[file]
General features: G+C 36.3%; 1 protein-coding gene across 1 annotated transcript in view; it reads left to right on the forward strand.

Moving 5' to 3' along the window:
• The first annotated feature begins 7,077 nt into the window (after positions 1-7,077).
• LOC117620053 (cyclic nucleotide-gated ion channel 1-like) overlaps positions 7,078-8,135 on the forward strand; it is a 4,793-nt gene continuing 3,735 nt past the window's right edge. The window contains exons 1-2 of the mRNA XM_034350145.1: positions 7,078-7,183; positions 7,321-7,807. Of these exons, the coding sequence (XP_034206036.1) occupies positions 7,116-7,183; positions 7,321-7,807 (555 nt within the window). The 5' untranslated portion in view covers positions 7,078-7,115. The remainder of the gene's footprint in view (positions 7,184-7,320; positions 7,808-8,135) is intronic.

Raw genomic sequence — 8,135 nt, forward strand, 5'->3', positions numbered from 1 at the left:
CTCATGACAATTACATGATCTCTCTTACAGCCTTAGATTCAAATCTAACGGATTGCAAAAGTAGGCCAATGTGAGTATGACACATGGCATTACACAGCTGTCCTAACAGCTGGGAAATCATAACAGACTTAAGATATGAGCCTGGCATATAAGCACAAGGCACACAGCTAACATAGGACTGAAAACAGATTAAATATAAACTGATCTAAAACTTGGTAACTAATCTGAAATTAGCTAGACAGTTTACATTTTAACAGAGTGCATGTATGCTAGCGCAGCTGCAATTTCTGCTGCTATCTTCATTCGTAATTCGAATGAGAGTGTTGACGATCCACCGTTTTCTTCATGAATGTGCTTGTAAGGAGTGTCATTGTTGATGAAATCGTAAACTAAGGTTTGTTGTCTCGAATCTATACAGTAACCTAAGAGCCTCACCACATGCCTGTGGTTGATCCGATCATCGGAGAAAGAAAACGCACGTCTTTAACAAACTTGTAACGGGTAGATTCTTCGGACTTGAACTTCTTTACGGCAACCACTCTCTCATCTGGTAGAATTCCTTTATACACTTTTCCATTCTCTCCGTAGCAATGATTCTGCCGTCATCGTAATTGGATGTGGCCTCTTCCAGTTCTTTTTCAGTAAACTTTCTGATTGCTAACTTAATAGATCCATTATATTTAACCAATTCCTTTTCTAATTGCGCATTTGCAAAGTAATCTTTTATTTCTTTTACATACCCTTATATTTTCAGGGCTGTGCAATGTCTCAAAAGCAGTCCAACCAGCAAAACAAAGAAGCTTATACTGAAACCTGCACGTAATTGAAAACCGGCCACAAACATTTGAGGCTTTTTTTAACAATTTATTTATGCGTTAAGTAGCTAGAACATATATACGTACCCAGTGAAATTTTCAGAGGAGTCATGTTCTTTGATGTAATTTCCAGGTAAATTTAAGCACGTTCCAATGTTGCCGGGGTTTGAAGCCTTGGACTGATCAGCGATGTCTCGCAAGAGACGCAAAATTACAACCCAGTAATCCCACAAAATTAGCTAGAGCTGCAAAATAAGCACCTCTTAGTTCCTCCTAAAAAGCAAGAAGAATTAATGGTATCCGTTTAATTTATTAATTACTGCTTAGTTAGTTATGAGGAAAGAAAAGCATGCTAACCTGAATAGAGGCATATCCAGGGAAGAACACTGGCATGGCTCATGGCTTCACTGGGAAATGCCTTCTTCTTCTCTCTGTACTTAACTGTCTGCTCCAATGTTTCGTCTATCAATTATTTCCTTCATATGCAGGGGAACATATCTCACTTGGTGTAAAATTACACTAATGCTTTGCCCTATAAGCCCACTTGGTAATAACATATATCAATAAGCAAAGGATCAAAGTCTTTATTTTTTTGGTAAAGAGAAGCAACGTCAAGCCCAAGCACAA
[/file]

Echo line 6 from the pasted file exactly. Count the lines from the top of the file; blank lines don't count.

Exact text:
CTCATGACAATTACATGATCTCTCTTACAGCCTTAGATTCAAATCTAACGGATTGCAAAAGTAGGCCAATGTGAGTATGACACATGGCATTACACAGCTGTCCTAACAGCTGGGAAATCATAACAGACTTAAGATATGAGCCTGGCATATAAGCACAAGGCACACAGCTAACATAGGACTGAAAACAGATTAAATATAAACTGATCTAAAACTTGGTAACTAATCTGAAATTAGCTAGACAGTTTACATTTTAACAGAGTGCATGTATGCTAGCGCAGCTGCAATTTCTGCTGCTATCTTCATTCGTAATTCGAATGAGAGTGTTGACGATCCACCGTTTTCTTCATGAATGTGCTTGTAAGGAGTGTCATTGTTGATGAAATCGTAAACTAAGGTTTGTTGTCTCGAATCTATACAGTAACCTAAGAGCCTCACCACATGCCTGTGGTTGATCCGATCATCGGAGAAAGAAAACGCACGTCTTTAACAAACTTGTAACGGGTAGATTCTTCGGACTTGAACTTCTTTACGGCAACCACTCTCTCATCTGGTAGAATTCCTTTATACACTTTTCCATTCTCTCCGTAGCAATGATTCTGCCGTCATCGTAATTGGATGTGGCCTCTTCCAGTTCTTTTTCAGTAAACTTTCTGATTGCTAACTTAATAGATCCATTATATTTAACCAATTCCTTTTCTAATTGCGCATTTGCAAAGTAATCTTTTATTTCTTTTACATACCCTTATATTTTCAGGGCTGTGCAATGTCTCAAAAGCAGTCCAACCAGCAAAACAAAGAAGCTTATACTGAAACCTGCACGTAATTGAAAACCGGCCACAAACATTTGAGGCTTTTTTTAACAATTTATTTATGCGTTAAGTAGCTAGAACATATATACGTACCCAGTGAAATTTTCAGAGGAGTCATGTTCTTTGATGTAATTTCCAGGTAAATTTAAGCACGTTCCAATGTTGCCGGGGTTTGAAGCCTTGGACTGATCAGCGATGTCTCGCAAGAGACGCAAAATTACAACCCAGTAATCCCACAAAATTAGCTAGAGCTGCAAAATAAGCACCTCTTAGTTCCTCCTAAAAAGCAAGAAGAATTAATGGTATCCGTTTAATTTATTAATTACTGCTTAGTTAGTTATGAGGAAAGAAAAGCATGCTAACCTGAATAGAGGCATATCCAGGGAAGAACACTGGCATGGCTCATGGCTTCACTGGGAAATGCCTTCTTCTTCTCTCTGTACTTAACTGTCTGCTCCAATGTTTCGTCTATCAATTATTTCCTTCATATGCAGGGGAACATATCTCACTTGGTGTAAAATTACACTAATGCTTTGCCCTATAAGCCCACTTGGTAATAACATATATCAATAAGCAAAGGATCAAAGTCTTTATTTTTTTGGTAAAGAGAAGCAACGTCAAGCCCAAGCACAA